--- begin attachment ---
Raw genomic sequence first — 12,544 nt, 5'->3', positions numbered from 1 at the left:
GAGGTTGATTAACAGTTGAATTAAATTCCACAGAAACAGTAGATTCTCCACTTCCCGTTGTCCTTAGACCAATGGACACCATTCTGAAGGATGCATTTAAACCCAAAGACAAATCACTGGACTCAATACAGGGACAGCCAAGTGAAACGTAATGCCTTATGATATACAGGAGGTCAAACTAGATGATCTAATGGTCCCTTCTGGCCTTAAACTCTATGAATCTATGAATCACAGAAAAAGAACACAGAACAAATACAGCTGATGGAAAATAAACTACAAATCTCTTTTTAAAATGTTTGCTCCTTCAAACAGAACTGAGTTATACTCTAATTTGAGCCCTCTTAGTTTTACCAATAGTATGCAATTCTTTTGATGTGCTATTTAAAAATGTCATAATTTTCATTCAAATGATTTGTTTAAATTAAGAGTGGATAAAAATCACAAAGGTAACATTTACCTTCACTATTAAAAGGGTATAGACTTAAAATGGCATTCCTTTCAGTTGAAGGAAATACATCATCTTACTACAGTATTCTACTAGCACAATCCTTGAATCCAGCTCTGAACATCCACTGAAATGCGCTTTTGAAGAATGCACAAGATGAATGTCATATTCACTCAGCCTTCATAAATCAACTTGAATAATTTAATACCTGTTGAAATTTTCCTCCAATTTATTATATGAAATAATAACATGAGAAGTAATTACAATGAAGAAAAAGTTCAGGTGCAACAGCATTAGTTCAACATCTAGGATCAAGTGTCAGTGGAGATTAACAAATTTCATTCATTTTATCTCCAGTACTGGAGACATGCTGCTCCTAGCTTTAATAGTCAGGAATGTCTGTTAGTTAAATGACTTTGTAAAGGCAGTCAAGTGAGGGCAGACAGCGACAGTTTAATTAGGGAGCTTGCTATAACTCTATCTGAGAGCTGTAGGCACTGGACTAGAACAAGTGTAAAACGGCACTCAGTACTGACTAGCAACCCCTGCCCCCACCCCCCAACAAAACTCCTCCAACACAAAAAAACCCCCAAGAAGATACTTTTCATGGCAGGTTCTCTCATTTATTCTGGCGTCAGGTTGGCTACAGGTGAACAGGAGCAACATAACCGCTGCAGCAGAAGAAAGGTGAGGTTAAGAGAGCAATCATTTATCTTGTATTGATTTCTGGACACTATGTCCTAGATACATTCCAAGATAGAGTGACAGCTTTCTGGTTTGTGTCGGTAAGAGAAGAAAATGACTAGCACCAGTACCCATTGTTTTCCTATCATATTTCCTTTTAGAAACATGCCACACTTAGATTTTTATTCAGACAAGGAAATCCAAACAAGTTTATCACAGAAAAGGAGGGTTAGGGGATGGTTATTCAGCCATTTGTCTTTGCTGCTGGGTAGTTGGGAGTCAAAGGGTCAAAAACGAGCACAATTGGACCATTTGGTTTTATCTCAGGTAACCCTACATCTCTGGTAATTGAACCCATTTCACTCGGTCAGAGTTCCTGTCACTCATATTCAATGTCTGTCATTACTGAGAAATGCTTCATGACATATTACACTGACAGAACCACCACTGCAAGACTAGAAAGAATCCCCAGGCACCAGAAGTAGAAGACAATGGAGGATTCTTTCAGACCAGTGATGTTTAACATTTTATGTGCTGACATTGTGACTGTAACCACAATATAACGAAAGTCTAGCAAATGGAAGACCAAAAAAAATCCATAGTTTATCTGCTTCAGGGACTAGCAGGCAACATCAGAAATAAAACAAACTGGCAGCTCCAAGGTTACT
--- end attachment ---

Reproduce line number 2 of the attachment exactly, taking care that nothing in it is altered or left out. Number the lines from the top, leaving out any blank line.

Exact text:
GAGGTTGATTAACAGTTGAATTAAATTCCACAGAAACAGTAGATTCTCCACTTCCCGTTGTCCTTAGACCAATGGACACCATTCTGAAGGATGCATTTAAACCCAAAGACAAATCACTGGACTCAATACAGGGACAGCCAAGTGAAACGTAATGCCTTATGATATACAGGAGGTCAAACTAGATGATCTAATGGTCCCTTCTGGCCTTAAACTCTATGAATCTATGAATCACAGAAAAAGAACACAGAACAAATACAGCTGATGGAAAATAAACTACAAATCTCTTTTTAAAATGTTTGCTCCTTCAAACAGAACTGAGTTATACTCTAATTTGAGCCCTCTTAGTTTTACCAATAGTATGCAATTCTTTTGATGTGCTATTTAAAAATGTCATAATTTTCATTCAAATGATTTGTTTAAATTAAGAGTGGATAAAAATCACAAAGGTAACATTTACCTTCACTATTAAAAGGGTATAGACTTAAAATGGCATTCCTTTCAGTTGAAGGAAATACATCATCTTACTACAGTATTCTACTAGCACAATCCTTGAATCCAGCTCTGAACATCCACTGAAATGCGCTTTTGAAGAATGCACAAGATGAATGTCATATTCACTCAGCCTTCATAAATCAACTTGAATAATTTAATACCTGTTGAAATTTTCCTCCAATTTATTATATGAAATAATAACATGAGAAGTAATTACAATGAAGAAAAAGTTCAGGTGCAACAGCATTAGTTCAACATCTAGGATCAAGTGTCAGTGGAGATTAACAAATTTCATTCATTTTATCTCCAGTACTGGAGACATGCTGCTCCTAGCTTTAATAGTCAGGAATGTCTGTTAGTTAAATGACTTTGTAAAGGCAGTCAAGTGAGGGCAGACAGCGACAGTTTAATTAGGGAGCTTGCTATAACTCTATCTGAGAGCTGTAGGCACTGGACTAGAACAAGTGTAAAACGGCACTCAGTACTGACTAGCAACCCCTGCCCCCACCCCCCAACAAAACTCCTCCAACACAAAAAAACCCCCAAGAAGATACTTTTCATGGCAGGTTCTCTCATTTATTCTGGCGTCAGGTTGGCTACAGGTGAACAGGAGCAACATAACCGCTGCAGCAGAAGAAAGGTGAGGTTAAGAGAGCAATCATTTATCTTGTATTGATTTCTGGACACTATGTCCTAGATACATTCCAAGATAGAGTGACAGCTTTCTGGTTTGTGTCGGTAAGAGAAGAAAATGACTAGCACCAGTACCCATTGTTTTCCTATCATATTTCCTTTTAGAAACATGCCACACTTAGATTTTTATTCAGACAAGGAAATCCAAACAAGTTTATCACAGAAAAGGAGGGTTAGGGGATGGTTATTCAGCCATTTGTCTTTGCTGCTGGGTAGTTGGGAGTCAAAGGGTCAAAAACGAGCACAATTGGACCATTTGGTTTTATCTCAGGTAACCCTACATCTCTGGTAATTGAACCCATTTCACTCGGTCAGAGTTCCTGTCACTCATATTCAATGTCTGTCATTACTGAGAAATGCTTCATGACATATTACACTGACAGAACCACCACTGCAAGACTAGAAAGAATCCCCAGGCACCAGAAGTAGAAGACAATGGAGGATTCTTTCAGACCAGTGATGTTTAACATTTTATGTGCTGACATTGTGACTGTAACCACAATATAACGAAAGTCTAGCAAATGGAAGACCAAAAAAAATCCATAGTTTATCTGCTTCAGGGACTAGCAGGCAACATCAGAAATAAAACAAACTGGCAGCTCCAAGGTTACT